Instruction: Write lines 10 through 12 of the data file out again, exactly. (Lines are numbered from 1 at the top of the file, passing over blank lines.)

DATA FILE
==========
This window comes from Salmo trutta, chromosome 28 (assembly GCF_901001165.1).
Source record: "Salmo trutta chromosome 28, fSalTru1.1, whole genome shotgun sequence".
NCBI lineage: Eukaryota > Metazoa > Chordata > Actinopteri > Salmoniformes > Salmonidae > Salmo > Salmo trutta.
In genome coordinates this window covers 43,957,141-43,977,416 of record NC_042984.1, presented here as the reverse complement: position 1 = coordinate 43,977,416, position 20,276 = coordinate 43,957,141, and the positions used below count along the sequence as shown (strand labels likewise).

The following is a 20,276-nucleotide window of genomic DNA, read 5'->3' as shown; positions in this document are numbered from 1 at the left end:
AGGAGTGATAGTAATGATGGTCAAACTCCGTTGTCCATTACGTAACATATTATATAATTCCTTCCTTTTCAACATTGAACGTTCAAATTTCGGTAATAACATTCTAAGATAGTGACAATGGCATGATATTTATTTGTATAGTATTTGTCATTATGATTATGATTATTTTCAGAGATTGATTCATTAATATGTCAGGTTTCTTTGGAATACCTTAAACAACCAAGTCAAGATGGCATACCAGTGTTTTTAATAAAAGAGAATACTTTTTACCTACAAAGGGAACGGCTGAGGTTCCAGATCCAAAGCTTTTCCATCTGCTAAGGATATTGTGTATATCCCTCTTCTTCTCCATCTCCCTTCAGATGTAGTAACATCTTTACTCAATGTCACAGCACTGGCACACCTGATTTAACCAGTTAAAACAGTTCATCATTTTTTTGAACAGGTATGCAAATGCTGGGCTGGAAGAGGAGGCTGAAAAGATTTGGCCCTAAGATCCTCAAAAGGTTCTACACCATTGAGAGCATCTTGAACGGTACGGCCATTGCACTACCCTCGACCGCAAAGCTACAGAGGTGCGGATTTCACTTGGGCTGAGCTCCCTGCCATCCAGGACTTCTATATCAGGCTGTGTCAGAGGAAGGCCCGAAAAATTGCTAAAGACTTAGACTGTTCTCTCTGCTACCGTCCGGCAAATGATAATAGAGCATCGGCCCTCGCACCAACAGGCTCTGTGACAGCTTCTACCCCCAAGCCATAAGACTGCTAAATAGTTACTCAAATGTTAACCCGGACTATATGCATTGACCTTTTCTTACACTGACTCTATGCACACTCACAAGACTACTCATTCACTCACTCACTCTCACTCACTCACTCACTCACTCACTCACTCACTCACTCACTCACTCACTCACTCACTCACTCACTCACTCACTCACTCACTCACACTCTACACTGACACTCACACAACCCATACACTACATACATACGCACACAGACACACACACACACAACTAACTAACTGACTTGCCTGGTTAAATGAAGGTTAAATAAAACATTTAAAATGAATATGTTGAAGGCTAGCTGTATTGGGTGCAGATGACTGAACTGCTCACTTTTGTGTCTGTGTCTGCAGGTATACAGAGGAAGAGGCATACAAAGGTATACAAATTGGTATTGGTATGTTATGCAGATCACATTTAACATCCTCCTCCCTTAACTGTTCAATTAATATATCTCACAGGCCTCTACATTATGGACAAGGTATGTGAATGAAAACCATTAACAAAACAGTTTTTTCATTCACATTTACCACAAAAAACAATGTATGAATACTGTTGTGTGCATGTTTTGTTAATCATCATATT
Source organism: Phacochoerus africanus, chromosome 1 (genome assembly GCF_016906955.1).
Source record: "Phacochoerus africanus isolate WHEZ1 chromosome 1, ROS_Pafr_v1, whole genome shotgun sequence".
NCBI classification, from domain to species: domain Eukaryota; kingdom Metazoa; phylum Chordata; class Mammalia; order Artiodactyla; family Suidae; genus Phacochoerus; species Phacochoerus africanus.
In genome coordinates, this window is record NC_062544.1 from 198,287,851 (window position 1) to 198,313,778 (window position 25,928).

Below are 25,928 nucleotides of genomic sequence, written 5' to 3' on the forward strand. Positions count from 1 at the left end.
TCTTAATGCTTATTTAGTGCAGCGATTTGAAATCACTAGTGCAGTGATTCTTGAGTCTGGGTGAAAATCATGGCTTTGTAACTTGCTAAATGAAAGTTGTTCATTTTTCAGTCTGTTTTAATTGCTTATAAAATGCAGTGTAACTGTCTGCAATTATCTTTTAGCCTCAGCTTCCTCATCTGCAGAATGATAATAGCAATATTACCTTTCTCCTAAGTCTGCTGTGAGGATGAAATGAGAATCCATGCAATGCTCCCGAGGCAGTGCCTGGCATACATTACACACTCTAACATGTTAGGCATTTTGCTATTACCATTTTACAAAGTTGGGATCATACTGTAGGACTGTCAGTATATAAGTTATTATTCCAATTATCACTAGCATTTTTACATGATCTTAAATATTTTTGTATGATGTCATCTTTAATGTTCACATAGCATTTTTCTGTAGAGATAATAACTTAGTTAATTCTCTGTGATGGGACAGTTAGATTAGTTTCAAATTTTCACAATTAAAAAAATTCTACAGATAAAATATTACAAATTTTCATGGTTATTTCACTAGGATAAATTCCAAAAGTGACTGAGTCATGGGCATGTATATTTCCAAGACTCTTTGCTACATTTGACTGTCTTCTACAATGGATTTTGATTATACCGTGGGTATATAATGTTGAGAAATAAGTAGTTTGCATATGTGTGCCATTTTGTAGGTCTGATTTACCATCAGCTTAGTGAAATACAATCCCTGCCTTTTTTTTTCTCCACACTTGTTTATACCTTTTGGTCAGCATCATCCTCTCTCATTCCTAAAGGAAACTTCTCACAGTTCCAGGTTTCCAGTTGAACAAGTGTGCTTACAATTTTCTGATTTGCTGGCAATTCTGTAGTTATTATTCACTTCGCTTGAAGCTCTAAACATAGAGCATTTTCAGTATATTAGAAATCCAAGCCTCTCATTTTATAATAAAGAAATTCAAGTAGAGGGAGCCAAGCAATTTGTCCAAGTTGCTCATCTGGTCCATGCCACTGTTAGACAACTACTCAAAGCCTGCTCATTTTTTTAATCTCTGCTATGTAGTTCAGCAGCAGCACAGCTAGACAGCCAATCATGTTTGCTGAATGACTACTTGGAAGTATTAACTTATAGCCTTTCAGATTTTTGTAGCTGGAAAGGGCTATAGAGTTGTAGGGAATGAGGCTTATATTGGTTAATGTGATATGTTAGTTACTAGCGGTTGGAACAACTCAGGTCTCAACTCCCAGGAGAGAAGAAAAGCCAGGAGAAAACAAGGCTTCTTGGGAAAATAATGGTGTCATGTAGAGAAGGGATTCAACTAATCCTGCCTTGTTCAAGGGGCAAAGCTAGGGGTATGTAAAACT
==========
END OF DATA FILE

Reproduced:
In genome coordinates, this window is record NC_062544.1 from 198,287,851 (window position 1) to 198,313,778 (window position 25,928).

Below are 25,928 nucleotides of genomic sequence, written 5' to 3' on the forward strand. Positions count from 1 at the left end.
TCTTAATGCTTATTTAGTGCAGCGATTTGAAATCACTAGTGCAGTGATTCTTGAGTCTGGGTGAAAATCATGGCTTTGTAACTTGCTAAATGAAAGTTGTTCATTTTTCAGTCTGTTTTAATTGCTTATAAAATGCAGTGTAACTGTCTGCAATTATCTTTTAGCCTCAGCTTCCTCATCTGCAGAATGATAATAGCAATATTACCTTTCTCCTAAGTCTGCTGTGAGGATGAAATGAGAATCCATGCAATGCTCCCGAGGCAGTGCCTGGCATACATTACACACTCTAACATGTTAGGCATTTTGCTATTACCATTTTACAAAGTTGGGATCATACTGTAGGACTGTCAGTATATAAGTTATTATTCCAATTATCACTAGCATTTTTACATGATCTTAAATATTTTTGTATGATGTCATCTTTAATGTTCACATAGCATTTTTCTGTAGAGATAATAACTTAGTTAATTCTCTGTGATGGGACAGTTAGATTAGTTTCAAATTTTCACAATTAAAAAAATTCTACAGATAAAATATTACAAATTTTCATGGTTATTTCACTAGGATAAATTCCAAAAGTGACTGAGTCATGGGCATGTATATTTCCAAGACTCTTTGCTACATTTGACTGTCTTCTACAATGGATTTTGATTATACCGTGGGTATATAATGTTGAGAAATAAGTAGTTTGCATATGTGTGCCATTTTGTAGGTCTGATTTACCATCAGCTTAGTGAAATACAATCCCTGCCTTTTTTTTTCTCCACACTTGTTTATACCTTTTGGTCAGCATCATCCTCTCTCATTCCTAAAGGAAACTTCTCACAGTTCCAGGTTTCCAGTTGAACAAGTGTGCTTACAATTTTCTGATTTGCTGGCAATTCTGTAGTTATTATTCACTTCGCTTGAAGCTCTAAACATAGAGCATTTTCAGTATATTAGAAATCCAAGCCTCTCATTTTATAATAAAGAAATTCAAGTAGAGGGAGCCAAGCAATTTGTCCAAGTTGCTCATCTGGTCCATGCCACTGTTAGACAACTACTCAAAGCCTGCTCATTTTTTTAATCTCTGCTATGTAGTTCAGCAGCAGCACAGCTAGACAGCCAATCATGTTTGCTGAATGACTACTTGGAAGTATTAACTTATAGCCTTTCAGATTTTTGTAGCTGGAAAGGGCTATAGAGTTGTAGGGAATGAGGCTTATATTGGTTAATGTGATATGTTAGTTACTAGCGGTTGGAACAACTCAGGTCTCAACTCCCAGGAGAGAAGAAAAGCCAGGAGAAAACAAGGCTTCTTGGGAAAATAATGGTGTCATGTAGAGAAGGGATTCAACTAATCCTGCCTTGTTCAAGGGGCAAAGCTAGGGGTATGTAAAACT